The alkyl aromatic sulfonates useful in this invention may be relatively pure compounds or mixtures of compounds. Mixtures of compounds are preferred. The composition of the alkyl aromatic sulfonates depends on the composition of the alkylating agent. Useful alkylating agents include alkyl halides and olefins; olefins are preferred.
The starting olefins used to alkylate the aromatic moiety may have a single carbon number or may be a mixture of carbon numbers.
Often, mixtures of olefin isomers are used to alkylate the aromatic moiety. Typically, commercially available alpha olefins are mixtures of isomers which include alpha olefins, vinylidene olefins and internal olefins.
The aromatic component of the alkyl aromatic sulfonate preferably comprises benzene, ethyl benzene, toluene, xylene, cumene and naphthalene.
The sulfonate component can be present either in a water-soluble salt form comprising preferably sodium, potassium, ammonium or alkyl ammonium, or can be present in an acid form.
The concentration of surfactant employed is that concentration necessary to generate sufficient foam. Preferably, the surfactant is from about 10 ppm to about 5 wt. % (5000 ppm), based on the cold water equivalent of the steam flow, more preferably about 50 to about 5000 ppm, based on the cold water equivalent. A still more preferred concentration is from about 100 --about 250 ppm, based on the cold water equivalent of the steam flow.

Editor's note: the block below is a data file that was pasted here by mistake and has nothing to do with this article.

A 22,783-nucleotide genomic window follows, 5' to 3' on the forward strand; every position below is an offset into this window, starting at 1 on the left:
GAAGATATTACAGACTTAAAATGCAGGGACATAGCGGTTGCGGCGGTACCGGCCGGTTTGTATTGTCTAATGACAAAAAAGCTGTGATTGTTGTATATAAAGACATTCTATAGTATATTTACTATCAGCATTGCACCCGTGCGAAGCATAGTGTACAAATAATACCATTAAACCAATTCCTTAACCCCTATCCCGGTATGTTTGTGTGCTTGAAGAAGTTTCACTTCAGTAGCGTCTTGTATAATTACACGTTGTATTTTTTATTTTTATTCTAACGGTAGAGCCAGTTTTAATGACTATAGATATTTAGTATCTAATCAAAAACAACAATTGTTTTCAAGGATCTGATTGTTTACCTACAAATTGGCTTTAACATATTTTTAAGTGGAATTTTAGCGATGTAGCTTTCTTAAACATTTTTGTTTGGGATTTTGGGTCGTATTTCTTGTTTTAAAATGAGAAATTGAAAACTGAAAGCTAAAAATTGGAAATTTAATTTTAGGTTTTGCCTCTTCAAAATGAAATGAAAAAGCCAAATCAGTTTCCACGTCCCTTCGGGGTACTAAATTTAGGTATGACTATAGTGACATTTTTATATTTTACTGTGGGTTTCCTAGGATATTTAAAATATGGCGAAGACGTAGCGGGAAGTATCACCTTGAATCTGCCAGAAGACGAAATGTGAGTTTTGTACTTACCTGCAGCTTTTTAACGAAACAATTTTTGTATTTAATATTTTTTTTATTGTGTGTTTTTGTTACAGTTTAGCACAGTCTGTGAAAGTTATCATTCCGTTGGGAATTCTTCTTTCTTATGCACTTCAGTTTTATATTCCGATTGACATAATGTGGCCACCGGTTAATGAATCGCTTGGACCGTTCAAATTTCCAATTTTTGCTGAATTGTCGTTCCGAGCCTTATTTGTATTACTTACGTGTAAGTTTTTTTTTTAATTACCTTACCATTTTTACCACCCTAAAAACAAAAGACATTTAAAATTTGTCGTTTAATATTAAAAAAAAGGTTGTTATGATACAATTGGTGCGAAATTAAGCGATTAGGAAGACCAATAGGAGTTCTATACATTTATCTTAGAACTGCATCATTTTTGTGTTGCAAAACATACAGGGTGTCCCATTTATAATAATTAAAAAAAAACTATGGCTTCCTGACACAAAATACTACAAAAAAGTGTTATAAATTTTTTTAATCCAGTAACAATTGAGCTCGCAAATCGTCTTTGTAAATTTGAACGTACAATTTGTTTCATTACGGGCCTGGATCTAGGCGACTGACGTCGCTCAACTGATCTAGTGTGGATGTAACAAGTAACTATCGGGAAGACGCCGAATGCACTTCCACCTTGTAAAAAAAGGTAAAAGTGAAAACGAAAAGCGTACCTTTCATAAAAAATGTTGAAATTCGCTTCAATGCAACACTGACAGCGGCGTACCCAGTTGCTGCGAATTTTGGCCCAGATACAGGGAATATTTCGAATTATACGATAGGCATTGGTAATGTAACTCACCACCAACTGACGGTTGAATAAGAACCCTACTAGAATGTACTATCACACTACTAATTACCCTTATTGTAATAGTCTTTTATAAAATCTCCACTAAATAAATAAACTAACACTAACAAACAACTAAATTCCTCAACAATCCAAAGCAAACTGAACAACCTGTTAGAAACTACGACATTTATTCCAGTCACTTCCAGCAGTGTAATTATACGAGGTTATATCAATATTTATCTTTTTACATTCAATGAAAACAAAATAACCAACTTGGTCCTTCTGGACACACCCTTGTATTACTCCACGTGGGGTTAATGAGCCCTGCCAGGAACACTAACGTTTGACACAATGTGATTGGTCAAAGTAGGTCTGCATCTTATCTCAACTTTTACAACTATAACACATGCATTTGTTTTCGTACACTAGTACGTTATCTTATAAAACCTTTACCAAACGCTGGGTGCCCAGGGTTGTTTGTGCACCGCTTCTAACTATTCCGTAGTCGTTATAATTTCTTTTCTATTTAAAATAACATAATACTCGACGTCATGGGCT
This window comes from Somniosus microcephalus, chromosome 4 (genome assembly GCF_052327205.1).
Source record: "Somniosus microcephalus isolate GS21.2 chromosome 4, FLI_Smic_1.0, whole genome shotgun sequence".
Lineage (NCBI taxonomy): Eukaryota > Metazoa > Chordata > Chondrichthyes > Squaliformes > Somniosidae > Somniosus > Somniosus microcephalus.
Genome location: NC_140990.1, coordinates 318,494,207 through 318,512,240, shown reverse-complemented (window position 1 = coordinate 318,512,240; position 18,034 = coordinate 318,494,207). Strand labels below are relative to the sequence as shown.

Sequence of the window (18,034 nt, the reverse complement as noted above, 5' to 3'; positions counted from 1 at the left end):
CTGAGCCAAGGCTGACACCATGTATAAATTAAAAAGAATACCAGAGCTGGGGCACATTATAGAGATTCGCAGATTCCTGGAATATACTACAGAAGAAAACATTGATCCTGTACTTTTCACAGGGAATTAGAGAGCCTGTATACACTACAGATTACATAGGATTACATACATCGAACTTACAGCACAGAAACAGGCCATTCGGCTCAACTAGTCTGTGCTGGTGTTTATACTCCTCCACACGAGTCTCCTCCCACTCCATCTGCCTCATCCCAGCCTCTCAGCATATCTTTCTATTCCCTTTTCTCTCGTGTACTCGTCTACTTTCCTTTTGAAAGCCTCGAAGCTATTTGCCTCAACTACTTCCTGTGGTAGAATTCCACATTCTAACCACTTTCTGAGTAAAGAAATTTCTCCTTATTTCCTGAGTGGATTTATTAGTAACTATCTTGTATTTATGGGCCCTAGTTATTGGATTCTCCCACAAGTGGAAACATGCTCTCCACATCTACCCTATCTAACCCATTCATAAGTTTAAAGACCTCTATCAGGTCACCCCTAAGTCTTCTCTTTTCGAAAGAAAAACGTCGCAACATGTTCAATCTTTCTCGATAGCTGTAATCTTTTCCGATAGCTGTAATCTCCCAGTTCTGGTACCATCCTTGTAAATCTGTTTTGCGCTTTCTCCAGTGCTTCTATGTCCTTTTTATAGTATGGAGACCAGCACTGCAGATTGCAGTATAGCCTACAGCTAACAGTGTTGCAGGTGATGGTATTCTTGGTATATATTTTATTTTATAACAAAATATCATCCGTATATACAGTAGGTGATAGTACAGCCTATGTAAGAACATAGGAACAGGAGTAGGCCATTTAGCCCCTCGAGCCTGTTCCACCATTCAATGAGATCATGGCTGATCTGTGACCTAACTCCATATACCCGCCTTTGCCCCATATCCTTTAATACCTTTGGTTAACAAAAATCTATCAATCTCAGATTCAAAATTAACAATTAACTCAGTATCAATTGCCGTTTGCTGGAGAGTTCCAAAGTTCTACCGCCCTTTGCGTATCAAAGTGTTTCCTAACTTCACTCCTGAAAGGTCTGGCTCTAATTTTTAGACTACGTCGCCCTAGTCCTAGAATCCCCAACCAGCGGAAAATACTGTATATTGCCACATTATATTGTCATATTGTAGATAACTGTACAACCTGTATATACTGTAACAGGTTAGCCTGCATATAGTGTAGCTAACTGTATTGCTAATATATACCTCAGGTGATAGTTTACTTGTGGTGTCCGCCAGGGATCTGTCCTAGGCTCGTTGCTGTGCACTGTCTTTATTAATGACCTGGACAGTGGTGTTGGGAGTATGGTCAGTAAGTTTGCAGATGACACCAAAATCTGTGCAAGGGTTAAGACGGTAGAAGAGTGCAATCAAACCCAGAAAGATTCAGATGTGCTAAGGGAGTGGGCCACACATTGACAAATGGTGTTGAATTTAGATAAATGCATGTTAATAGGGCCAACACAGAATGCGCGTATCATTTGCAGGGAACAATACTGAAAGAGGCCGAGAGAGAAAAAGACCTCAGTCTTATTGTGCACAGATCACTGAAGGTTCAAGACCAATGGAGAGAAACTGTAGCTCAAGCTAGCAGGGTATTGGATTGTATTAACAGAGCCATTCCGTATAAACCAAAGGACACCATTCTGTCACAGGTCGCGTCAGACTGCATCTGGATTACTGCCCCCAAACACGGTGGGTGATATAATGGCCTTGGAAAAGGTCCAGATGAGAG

This preferred concentration can also influence the chain length for the alkyl aromatic sulfonate to be employed in a given steam line. For example, if foaming is not observed at this concentration, by e.g., measurement of a slight pressure drop in a particular pipeline, one can employ an alkyl aromatic sulfonate having a higher chain length.
In addition, it is preferred that the downhole LVF, or Liquid Volume Fraction, which is defined as the ratio of the volume occupied by steam in the liquid phase to the volume occupied by the liquid and vapor phases of the injected steam at downhole conditions, be greater than 0.008. Methods for control of the LVF are known in the art, as discussed in U.S. Ser. No. 292,200, filed Dec. 20, 1988, which is incorporated herein by reference.
The surfactant can be introduced at any point during the steam distribution process subsequent to the steam generator but prior to the steam injection wells.
In one preferred embodiment, the surfactant is introduced into the steam immediately before the steam enters the header. In this embodiment, the surfactant and the steams are sufficiently mixed so that they enter the header as a foam. In another aspect of this embodiment, additional steam can be injected into a secondary steam line and the surfactant and steam are remixed before the steam enters a secondary header.